Roam at home.

Wherever you live, nearby wonders and hyperlocal adventures are there for the finding.

Taking closer vacations opens your eyes to your own backyard in unexpected and culture-forward ways. It also significantly reduces global CO2 emissions—so hop on a train, bus, or short car ride and discover regional delights you never knew existed.

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Local Lux

Frequent travelers can impact emissions by focusing on how they travel. Most of the average individual's travel emissions—about 70%come from driving, while 12% comes from flying.1 In the future, we’ll need alternative lower-carbon fuels to decarbonize air travel, but more research is needed before they can be used widely.2 In the meantime, there are opportunities to change our behaviors around how often and where we choose to fly.3

Taking a vacation closer to home can be great for both your wallet and the planet—but it doesn’t mean it’s any less eye-opening. Check out these creators who stay local but live large. They explore different cultures in their neighborhood. Hit up the hippest new bars in their zip code. Jump on a train. The possibilities are endless.

  • Each day at home with @‌highlandcows_bythesea is an adventure in itself.

  • @newyorknico posts intel about NYC’s most flavorful characters and businesses, such as Latin record store Casa Amadeo in the Bronx.

  • @sejsejlija’s short vlogs about daily life close to the North Pole have earned her millions of followers.

  • @shiadanni roams her neighborhood on foot to keep her legs looking good.

15% of global emissions come from travel and transportation.
Travel and transportation are 15% of global emissions. 70% is from vehicles and 12% comes from air travel, so staying closer to home has a massive impact. 4 A 6+ hour flight has nearly the same per-person carbon emissions as driving for a year.
Graph illustrating that one long flight emits 1.7 tons of CO2 which is almost equivalent to driving for a year, which emits 2 tons of CO2.
Mean, per capita greenhouse gas emissions, per year (adjusted globally) Source: IPCC Report, Figure 5.8 of Mitigation of Climate Change, 2022

Island Livin’ BK Edition

Cultural org I AM CARIBBEING dreamed up this weekend itinerary staying close to home in Brooklyn's Little Caribbean, a vibrant neighborhood brimming with Black-owned cafes, bars, markets and nuff vibes. From delicious roti and jerk, to patties, calypso, soca, dancehall and compas, Flatbush is home to one of the largest, most diverse immigrant communities in the world.

  • Two people in a vinyl record shop.

    African Record Center is a vinyl record shop-cum-gallery owned by the Francis brothers who first introduced African artists, notably Fela, to the US in the 1960s.

  • Bottles of liquor on a shelf.

    Little Mo Wine & Spirits' lineup of rum & spirits is inspired by neighborhood flavors and has a blackboard of pairings with West Indian food from local restaurants.

  • A baker putting icing on a cake.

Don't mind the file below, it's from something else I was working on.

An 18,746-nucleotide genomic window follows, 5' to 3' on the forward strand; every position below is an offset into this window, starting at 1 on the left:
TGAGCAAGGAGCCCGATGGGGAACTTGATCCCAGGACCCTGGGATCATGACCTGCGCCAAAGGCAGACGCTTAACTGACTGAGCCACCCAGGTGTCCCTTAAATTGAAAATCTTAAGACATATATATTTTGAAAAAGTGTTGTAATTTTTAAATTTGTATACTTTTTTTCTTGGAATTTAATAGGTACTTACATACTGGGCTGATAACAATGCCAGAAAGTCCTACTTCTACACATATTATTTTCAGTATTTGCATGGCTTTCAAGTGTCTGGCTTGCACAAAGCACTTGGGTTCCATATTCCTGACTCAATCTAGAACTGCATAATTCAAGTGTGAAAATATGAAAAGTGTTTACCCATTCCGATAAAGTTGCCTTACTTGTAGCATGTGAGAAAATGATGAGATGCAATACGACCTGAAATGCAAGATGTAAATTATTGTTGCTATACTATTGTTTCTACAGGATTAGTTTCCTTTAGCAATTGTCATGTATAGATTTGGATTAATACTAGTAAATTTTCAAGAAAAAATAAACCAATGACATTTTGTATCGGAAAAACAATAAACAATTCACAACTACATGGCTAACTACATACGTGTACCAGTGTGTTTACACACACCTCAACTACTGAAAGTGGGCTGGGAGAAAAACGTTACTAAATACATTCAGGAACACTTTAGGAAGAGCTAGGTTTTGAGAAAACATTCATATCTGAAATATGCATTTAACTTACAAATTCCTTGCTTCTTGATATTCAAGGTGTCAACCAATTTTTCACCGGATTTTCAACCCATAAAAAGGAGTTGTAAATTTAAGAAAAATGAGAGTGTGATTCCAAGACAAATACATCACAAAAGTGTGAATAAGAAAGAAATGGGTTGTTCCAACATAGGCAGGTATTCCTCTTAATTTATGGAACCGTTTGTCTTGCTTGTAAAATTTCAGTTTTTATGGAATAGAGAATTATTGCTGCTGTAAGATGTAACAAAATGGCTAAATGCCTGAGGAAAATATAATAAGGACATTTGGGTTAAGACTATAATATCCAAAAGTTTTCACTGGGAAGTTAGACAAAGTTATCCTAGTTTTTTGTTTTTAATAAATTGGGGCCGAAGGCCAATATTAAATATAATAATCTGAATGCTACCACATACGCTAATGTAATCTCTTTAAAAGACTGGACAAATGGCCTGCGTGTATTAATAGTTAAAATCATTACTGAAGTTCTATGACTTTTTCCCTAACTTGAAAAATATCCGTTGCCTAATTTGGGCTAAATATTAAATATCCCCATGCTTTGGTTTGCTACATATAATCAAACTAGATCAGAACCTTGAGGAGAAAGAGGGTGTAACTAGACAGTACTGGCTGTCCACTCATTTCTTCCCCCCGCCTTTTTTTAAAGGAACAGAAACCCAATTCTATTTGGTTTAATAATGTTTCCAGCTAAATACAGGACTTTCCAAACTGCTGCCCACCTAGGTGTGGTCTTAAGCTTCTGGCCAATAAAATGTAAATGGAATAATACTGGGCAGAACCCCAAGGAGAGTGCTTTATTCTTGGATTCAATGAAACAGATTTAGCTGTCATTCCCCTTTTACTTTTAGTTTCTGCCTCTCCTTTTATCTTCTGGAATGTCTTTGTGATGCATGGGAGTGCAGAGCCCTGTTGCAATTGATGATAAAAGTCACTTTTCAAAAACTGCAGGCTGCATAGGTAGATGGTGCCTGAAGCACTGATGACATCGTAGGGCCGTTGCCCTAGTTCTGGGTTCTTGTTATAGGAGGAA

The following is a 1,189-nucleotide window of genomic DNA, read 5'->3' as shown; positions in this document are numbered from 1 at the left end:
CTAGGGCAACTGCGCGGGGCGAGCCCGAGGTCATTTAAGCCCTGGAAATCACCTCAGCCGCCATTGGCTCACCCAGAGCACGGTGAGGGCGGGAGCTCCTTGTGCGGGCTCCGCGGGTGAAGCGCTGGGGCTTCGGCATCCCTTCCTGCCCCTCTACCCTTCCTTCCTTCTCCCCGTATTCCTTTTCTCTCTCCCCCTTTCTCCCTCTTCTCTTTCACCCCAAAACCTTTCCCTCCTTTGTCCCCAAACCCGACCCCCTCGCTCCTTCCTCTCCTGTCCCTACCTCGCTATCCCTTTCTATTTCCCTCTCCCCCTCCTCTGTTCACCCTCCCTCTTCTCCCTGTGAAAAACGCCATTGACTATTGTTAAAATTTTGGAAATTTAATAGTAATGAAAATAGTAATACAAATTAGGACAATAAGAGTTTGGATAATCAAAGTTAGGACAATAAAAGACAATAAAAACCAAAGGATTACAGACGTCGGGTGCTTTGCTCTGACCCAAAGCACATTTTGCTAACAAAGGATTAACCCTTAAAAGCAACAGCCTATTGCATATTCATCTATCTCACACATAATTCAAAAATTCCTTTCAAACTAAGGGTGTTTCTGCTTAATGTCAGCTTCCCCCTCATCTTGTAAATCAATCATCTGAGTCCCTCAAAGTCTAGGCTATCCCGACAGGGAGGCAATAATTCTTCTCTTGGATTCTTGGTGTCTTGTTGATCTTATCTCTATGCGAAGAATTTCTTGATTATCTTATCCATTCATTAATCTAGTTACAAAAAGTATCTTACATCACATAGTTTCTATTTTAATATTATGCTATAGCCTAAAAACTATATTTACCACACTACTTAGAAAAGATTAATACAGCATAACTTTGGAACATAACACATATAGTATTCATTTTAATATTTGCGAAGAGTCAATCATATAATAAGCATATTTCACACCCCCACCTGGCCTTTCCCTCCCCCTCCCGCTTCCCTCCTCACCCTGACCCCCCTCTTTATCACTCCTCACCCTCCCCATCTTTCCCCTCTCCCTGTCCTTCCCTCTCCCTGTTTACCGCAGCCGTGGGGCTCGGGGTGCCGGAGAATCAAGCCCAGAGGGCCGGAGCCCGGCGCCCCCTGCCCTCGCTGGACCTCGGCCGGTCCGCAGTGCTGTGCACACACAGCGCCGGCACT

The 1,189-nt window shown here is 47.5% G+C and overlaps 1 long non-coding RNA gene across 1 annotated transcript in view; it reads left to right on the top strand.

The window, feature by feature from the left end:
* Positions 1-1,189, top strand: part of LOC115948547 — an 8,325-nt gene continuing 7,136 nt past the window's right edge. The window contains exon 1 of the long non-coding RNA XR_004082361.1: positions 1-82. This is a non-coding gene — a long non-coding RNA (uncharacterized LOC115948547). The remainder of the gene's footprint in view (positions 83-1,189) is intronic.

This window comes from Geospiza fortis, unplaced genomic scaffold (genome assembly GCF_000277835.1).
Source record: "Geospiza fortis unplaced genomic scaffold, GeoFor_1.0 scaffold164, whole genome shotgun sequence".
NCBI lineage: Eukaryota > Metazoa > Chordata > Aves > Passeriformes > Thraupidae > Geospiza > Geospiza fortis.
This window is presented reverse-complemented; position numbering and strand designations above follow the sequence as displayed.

Mr. P’s is Little Caribbean's newest ice cream parlor serving up familiar West Indian flavors such as peanut punch and soursop.

  • A bar with a wood countertop and bottles in the background.

    A vibrant artsy bar on the corner of Rogers and Lenox Road, The Rogers Garden transports you to the islands one sip at a time alongside live sets by Brooklyn’s hottest DJs.

  • Person washing vegetables.

    From plant-based patties such as lentil, plantain or ackee to yucca fries and smoothies, Veggies on Nostrand never disappoints with a menu centering Caribbean health and wellness.

  • Person serving plate of food on table.

    Zanmi is a must visit for authentic Haitian dishes such as griot (fried goat), lambi (conch), riz djon djon (traditional black rice), smoked herring nestled between plantains, and modern takes like kafou wings and signature flatbreads.

  • Storefront with "Aunts et uncles" sign on the window.

    Aunts et Uncles is a community cafe owned husband-wife duo Mikey & Nicole who push the boundaries of ital (plant-based) Caribbean dishes such as fried bake and saltfish substituted with hearts of palm, and refreshing cocktails such as sorrel sangria.

  • Colorful mural on the side of a building.

    While you are walking around this bustling, colorful Brooklyn neighborhood, look out for murals depicting Caribpolitan life such as the annual West Indian Day Parade, the legendary Bob Marley and more.

Alt Escapes

  • Vlog about a regenerative trip

    Regenerative travel—one step up from sustainable travel—aims to give back to both planet and people. 
  • Start a National Park hiking challenge

    Most countries have their own national wonders. Wherever in the world you live, why not try to visit all of your country's national parks, and making a game of it?
  • Visit your neighbors

    Visiting neighboring countries can give you a fresh dose of culture while saving transport costs and emissions. 
  • Create the escape 

    Meaningful gatherings can also be a transformative local experience. Try hosting innovative and themed parties, potlucks, and gatherings.
  • Use climate friendly transportation

    Learn a climate-friendly mode of transport — sailinglong distance bikingkayakinghorse riding—and take to the road.
  • Be like this guy

    A British man used the government's £2 cap on bus fares in England to travel 137 miles across the country. 

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Creative climate collaborations